Catherine Zeta-Jones is thrown into the mix as the uptight religious conservative who has a trumped-up vendetta against Stacee. She knows how to overplay her character and provide a few laughs (and an homage to Evita’s V arm gesture). Bryan Cranston plays her seedy political husband, but makes no effort to make him interesting. Malin Akerman, too, fails to bring any life to her Rolling Stones journalist who falls for the infamous Stacee Jaxx on whom she is writing a story.

Tom Cruise provides the only nuanced performance in the film by underplaying his rock god character and making him two-dimensional. He puts as much soul as he can into this caricature of a rock star; but when the script requires campier moments, Cruise feels out of place.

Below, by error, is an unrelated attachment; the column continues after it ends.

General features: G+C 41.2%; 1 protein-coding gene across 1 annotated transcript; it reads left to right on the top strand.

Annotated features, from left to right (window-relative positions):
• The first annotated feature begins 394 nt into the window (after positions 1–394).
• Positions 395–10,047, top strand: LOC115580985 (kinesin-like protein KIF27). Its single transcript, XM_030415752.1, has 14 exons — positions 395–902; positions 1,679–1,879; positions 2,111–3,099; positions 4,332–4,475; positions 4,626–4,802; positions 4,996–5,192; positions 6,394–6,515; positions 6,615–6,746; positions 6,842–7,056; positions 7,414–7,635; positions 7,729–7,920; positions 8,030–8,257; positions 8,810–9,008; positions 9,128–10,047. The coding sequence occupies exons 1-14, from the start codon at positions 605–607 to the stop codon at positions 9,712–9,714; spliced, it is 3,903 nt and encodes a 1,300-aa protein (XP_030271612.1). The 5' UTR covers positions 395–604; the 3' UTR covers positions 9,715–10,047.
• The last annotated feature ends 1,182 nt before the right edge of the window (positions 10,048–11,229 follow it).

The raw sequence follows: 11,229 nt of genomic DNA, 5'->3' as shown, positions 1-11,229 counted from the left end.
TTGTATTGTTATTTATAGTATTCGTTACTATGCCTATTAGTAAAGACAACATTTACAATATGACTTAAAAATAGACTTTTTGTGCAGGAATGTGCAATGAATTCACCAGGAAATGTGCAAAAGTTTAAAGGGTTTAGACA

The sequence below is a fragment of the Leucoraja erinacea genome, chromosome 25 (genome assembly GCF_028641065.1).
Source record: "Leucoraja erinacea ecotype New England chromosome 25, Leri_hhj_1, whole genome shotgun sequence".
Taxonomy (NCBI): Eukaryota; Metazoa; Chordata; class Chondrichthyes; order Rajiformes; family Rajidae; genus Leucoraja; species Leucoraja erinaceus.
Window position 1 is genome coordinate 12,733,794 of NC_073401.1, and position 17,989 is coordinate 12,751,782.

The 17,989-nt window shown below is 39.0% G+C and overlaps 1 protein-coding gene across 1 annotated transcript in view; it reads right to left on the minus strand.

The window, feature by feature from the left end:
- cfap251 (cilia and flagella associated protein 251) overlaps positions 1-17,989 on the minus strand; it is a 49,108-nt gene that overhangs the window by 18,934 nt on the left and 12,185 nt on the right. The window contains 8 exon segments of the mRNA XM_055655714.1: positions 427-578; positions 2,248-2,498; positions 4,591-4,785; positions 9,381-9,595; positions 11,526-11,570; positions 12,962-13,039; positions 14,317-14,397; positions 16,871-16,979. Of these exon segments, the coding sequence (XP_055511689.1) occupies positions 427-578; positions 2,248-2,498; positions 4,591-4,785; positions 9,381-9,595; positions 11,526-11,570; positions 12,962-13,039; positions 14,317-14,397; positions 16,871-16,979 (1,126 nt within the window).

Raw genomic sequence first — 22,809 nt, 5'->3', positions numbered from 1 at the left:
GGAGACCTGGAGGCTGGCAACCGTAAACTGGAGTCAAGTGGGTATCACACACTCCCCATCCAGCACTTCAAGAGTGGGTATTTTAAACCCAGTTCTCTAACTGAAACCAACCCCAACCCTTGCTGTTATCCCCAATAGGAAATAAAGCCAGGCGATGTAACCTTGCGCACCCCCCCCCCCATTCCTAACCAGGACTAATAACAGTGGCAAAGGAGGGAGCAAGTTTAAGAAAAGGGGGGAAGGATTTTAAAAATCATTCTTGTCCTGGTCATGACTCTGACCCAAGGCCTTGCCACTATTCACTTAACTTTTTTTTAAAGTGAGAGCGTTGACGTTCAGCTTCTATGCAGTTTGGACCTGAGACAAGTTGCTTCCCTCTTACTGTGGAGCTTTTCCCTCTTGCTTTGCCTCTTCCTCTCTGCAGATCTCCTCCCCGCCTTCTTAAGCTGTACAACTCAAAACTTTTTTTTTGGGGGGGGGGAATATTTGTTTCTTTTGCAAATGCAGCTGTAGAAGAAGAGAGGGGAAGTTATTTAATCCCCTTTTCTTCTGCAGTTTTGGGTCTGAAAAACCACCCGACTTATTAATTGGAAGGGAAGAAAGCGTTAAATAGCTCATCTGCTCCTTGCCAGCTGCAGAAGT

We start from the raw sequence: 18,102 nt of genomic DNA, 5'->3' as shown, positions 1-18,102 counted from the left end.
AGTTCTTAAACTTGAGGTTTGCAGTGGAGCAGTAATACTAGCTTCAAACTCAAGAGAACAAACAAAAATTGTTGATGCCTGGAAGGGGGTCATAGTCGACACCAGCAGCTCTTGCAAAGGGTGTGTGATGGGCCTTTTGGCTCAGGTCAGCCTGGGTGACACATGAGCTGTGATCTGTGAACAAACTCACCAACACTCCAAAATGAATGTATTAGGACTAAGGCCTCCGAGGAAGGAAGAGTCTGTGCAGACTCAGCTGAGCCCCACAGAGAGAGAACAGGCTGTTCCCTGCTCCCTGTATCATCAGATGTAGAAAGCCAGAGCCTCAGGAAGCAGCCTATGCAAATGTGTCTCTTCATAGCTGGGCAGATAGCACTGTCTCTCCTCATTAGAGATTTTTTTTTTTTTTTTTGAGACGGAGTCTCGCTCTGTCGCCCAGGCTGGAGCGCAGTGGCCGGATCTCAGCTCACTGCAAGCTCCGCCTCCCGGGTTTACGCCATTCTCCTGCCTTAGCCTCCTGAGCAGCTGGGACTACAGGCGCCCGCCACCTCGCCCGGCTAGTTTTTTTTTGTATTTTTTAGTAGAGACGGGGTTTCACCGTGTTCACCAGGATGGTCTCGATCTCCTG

If there is a theme here then it is the same one that lurks beneath Woody Allen’s To Rome with Love and it involves the price of fame. Both films explore the ups and downs involved with becoming famous, but both fail to teach any form of lesson. Rock of Ages is good for a mindless afternoon vacation into the glitzed-up world of rock & roll but that’s about all.


Uncle Vanya


The Sydney Theater Company’s production of Uncle Vanya (now playing for the Lincoln Center Festival) strikes a riveting balance between comedy and drama. Director Tamas Ascher emphasizes the physical comedy in this production; and with a new translation by Andrew Upton (husband of Cate Blanchett—both of whom are co-artistic directors at the Sydney Theater Company), this creative team brings the words of playwright Chekhov to life in a new and engaging way for audiences.